There is sometimes a fundamental gap between the engineering and design teams when creating a new product. Designers want their work to be accessible, but many of the available tools are cumbersome, confusing, and come with processes that aren’t well-defined. This can lead to designers delivering their work to engineers without fully baked accessibility, which in turn leads to developers having to shoehorn accessibility in at a later stage than would be ideal — or, unfortunately, being unaware of the need to include it at all.
As a solution, eBay’s Core Accessibility, Design, and Design Tech teams worked to craft a new plug-in for Figma, the popular web-based design tool. The plug-in is called Include, and its goal is to make accessibility annotation easy, smooth, and simple, to ensure that accessibility is a core part of the design experience, rather than something crammed in (and then bug-fixed) later.
Include has thoughtful, elegant solutions to these problems. A designer simply selects a frame for annotations, and then the plug-in presents a list of tactical steps to ensure that their design is available to all. It guides the designer through all those steps, which can be done in any order, explaining the reasoning for each suggestion throughout. For example, Include will create a list of images that the designer used in a mockup. If the designer marks an image as informative, the plugin will prompt them to include alt text — a catch that makes sure that screen readers can describe the image.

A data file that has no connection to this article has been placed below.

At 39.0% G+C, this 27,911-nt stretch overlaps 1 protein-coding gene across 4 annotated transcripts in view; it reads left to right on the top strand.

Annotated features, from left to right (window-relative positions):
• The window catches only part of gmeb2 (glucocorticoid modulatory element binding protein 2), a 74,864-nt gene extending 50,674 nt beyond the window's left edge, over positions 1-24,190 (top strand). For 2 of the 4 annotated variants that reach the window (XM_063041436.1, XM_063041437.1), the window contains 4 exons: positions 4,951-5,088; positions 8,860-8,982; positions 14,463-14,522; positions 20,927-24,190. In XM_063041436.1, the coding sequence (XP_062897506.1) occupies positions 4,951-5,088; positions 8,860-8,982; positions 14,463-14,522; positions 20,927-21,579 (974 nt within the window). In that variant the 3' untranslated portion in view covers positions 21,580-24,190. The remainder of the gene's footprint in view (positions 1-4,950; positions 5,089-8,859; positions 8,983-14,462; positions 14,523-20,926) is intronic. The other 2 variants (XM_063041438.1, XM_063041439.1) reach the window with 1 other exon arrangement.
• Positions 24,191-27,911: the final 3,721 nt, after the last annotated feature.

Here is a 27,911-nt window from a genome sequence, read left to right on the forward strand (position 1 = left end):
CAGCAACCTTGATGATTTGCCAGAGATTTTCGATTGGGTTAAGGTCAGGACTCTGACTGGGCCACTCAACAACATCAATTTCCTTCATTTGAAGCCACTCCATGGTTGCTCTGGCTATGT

There are all sorts of additions to the plug-in that help to complete the steps. One of those additions: It automatically makes a copy of the design with text enlarged to 200%, so the designer can easily see where text may overflow, or where the design may break. That feature is hugely beneficial for designers to consider how their designs will look for those who enlarge the text on their devices.
A major consideration for us at eBay is making tools like this available to all. eBay takes open source very seriously, consistently contributing our work back to the community, and Include has been made with that in mind. It’s available to all, on Figma, which is a free service. And the code itself is open-source, available on Github for all to use. After all, how could we create an accessibility tool and not make it accessible to everyone?